School disruption costs the US economy $ 15.3 trillion – OECD
Thursday, August 20, 2020 Students wearing safety masks raise their hands in the classroom as a teacher teaches a distance lesson at a public charter school in Provo, Utah, USA.
George Frey | Bloomberg via Getty Images
The Organization for Economic Co-operation and Development (OECD) has warned of a disruption to children’s schooling in the wake of the corona virus outbreak, which means that global economic growth is averaging 1.5% lower at the turn of the century.
The Intergovernmental Economic Agency estimates that the loss of GDP, which measures economic growth, is equivalent to the total economic loss of the United States of $ 15.3 trillion.
This prediction is assumed that American students recorded “corona-induced abilities” in one-tenth of a standard deviation, and based on that all partners returned to previous levels.
The OECD paper, Released on Tuesday, citing third-party data, estimating how the loss of students by one-third of the school year could affect the global economy in the long run.
It was estimated that this loss of time in the classroom would lead to a loss of skills, and this would negatively affect productivity. As a result, the OECD estimates that the total cost of schooling will be 69% of the current GDP.
Of course, this prediction assumes that only the co-operation of current students will be affected by the closures and that future students will resume normal schooling.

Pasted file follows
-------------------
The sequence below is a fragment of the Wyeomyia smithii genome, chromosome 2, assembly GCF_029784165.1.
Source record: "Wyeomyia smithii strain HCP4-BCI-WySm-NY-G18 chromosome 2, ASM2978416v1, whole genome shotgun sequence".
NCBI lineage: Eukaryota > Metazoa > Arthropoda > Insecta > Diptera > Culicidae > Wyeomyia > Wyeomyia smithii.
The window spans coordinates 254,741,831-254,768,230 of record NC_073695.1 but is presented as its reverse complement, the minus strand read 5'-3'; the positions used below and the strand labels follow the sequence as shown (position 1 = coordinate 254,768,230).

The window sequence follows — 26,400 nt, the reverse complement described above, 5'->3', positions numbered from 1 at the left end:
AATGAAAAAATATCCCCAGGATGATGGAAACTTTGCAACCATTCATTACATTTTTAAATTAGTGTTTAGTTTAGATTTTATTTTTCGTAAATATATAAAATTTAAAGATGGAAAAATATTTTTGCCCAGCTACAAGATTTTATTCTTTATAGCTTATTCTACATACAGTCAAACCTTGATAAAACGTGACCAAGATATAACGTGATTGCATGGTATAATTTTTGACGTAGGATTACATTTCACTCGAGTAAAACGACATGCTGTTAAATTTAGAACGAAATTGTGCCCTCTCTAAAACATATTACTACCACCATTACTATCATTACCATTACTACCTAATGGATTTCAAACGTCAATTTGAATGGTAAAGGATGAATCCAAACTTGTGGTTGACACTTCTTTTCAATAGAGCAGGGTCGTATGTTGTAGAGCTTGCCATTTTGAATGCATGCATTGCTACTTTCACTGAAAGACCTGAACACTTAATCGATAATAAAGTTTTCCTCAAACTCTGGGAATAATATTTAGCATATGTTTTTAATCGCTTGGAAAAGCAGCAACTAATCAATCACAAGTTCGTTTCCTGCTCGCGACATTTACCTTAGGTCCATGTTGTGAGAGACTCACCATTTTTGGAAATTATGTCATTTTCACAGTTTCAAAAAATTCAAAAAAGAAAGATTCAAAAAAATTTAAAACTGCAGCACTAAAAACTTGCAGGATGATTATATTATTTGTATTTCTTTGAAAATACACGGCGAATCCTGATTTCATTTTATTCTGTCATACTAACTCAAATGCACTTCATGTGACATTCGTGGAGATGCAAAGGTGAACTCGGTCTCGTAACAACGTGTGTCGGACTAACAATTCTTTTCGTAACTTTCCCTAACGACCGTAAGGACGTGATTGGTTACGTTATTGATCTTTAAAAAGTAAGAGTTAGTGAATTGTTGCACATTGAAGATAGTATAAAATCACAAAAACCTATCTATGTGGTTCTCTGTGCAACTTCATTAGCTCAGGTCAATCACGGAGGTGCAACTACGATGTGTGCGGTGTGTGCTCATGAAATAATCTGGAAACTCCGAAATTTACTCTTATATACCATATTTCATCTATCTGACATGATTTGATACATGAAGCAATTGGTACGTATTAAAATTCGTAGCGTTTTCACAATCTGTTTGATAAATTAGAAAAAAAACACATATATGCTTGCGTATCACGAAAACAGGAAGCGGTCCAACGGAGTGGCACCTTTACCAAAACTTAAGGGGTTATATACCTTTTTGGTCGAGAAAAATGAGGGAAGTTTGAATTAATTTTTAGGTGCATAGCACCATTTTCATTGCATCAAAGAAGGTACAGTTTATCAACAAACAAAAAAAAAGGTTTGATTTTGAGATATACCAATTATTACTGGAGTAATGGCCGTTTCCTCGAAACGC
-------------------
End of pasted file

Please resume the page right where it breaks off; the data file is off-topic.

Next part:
The OECD said the losses to economic growth would be “proportionally higher” if schools were to slow down to “previous performance levels”.
For months, the vast majority of children around the world go home, and many schools are only open to children of key workers. However, concerns have been raised that homeschooling during this period may increase the learning gaps already expressed by the epidemic.
According to the OECD, homeschooling is a time when educators are making a concerted effort to sustain learning, and children need to rely more on their own resources to study at a distance. In the meantime, teachers need to change the way they educate students in ways that do not train students.
In the absence of a widely available vaccine, one of the recommendations in the study to control further setbacks in education is to continue to develop the infrastructure for distance learning.
Beyond contagion, OECD said, “there are clear benefits to students expanding their learning time and opportunities beyond the school gate, which can be learned using a variety of distance learning approaches.”
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